I really should not have been surprised. Haley is amazingly verbal. She remembers everything she hears. She prefers oral reporting and discussion over writing. She's very musical. She always wants sound in the background (tv, music). She rarely makes eye contact when I'm reading to her but she's soaking it all in. SHE HAS ALWAYS BEEN THIS WAY. Why was I forcing her into learning in a way that made her irritated and uncomfortable. She WAS learning. Why was I stressing so much?

Now I am better able to give her what she needs. I'm letting go of those old schooling notions and learning to embrace our, quite lovely, reality. Haley is thriving. She has very little anxiety about "schoolwork" now. She is curious and loves to ask questions. More importantly, she's figuring out how to find answers to her questions. She has learned SO MUCH already this year and we still have two full months to go. That is exciting!

Deschooling has been hard for her but it's especially and surprisingly been harder for me. That wasn't what I expected at the beginning of this adventure. It's turning out to be a great lesson in patience and trusting myself.

Wednesday, May 12, 2010

For my non-Facebook friends

Sorry, I can't get them rearranged. Anyway, that's some of the work we've been doing. A lot still needs to be done but we're getting closer. I'm loving all of the fun colors we've used. Makes me so happy!

Tuesday, January 05, 2010

All I Want For Christmas, a Haley-ism, and a BONUS Picture!

My wife casually tore into one of the gifts her parents gave her for Christmas. Chaos ensued around us as kids ran here and there, playing with new toys, and adults carried on a half dozen loud conversations. However, as Kelsee let out a loud gasp, the room grew quiet. Then she let out an excited series of shrieks and squeals. I was sitting behind her, so I peered over her shoulder to see what what had her in such a tizzy. The box, which usually held a new shirt or pair of pajamas, held one tiny item. That tiny item represents HIM, a man that constantly has my wife bubbling with joy. Now, HE sits on her bedside table. She gazes adoringly at his picture every night before she goes to sleep. And she sighs contentedly. When she wakes up and sees HIM, she giggles like a schoolgirl. By the way, written on the inside of the giftbox was a simple pickup line "You got me, babe!", as well as the promise of hours of his services. Now, you might think... ...What horrid parents! Giving their married daughter a MAN who was not her husband. ...Shame on Kelsee! I mean, goodness, she's married! ...Poor Jason, a victim of all this...this...debauchary. See, the thing is, HE's visited our home before. Often. Usually, while I was at work, he was in my house rendering his services in the family room and the bedroom. I'm ecstatic that he's visiting again, and hopefully, when he's done rendering his services in the kitchen, my wife will be satisfied. Who is this man? Rick, the carpenter, who will--finally--give my wife the kitchen she desires... ---- On another note, two days ago we were sitting around the table talking about Kelsee's birthday, which was yesterday. Kelsee jokingly lamented that she had only one more day before she was as old as me. Haley, the always sweet(??) daughter, went out of her way to comfort Kelsee. "You don't look old at all, Mommy. You don't have lots of ruffles like Dad!" Thanks, Haley. ----- Here's a picture to go along with the previous post about Haley's FHE lesson...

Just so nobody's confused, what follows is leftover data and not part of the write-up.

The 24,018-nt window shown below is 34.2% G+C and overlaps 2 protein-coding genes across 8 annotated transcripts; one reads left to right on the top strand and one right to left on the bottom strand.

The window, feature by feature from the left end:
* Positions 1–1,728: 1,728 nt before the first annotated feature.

Monday, January 04, 2010

Haley and The Rebuke

The name of a new chapter book for older kids? Nope. The story of our Family Home Evening tonight? Yep. Haley was so excited to teach our Family Home Evening lesson tonight. She worked hard, cutting out paper footprints and writing things in them like "Help Mom", "Be Naughty", "Do Good", "Say Bad Words", etc. She taped them to the floor making a pathway to a picture of Jesus, which she taped on the table. The object was when you got to a footprint, you read it. If you did the good thing on the paper, you went forward. If you did the bad thing on the paper, you went backwards, and had to start over and pick a new route to the end. Haley made it in the fewest steps. Kelsee got hung up a couple of times (I won't say which obstacles stood in her way, largely because I enjoy sleeping in my bed). I had a really hard time getting past "Listens to bad music". Cameron just kind of gave up part way through. Then Haley told us if we want to get back to Jesus, we need to be clean and pure. Ouch. Thoroughly rebuked by a seven-year-old! Seriously, though. What a wonderful kid, and what a clever activity! She's growing so much in her faith and understanding of right and wrong. She's a great example to me. I feel ashamed that I'm not a better example for her. Time to work harder!!!

Thursday, December 17, 2009

Here's One I Forgot

Look! Haley did pretty good on this spelling test. She only missed one... This is funny on so many levels, not the least is the fact that Haley is the naughty word police in our house...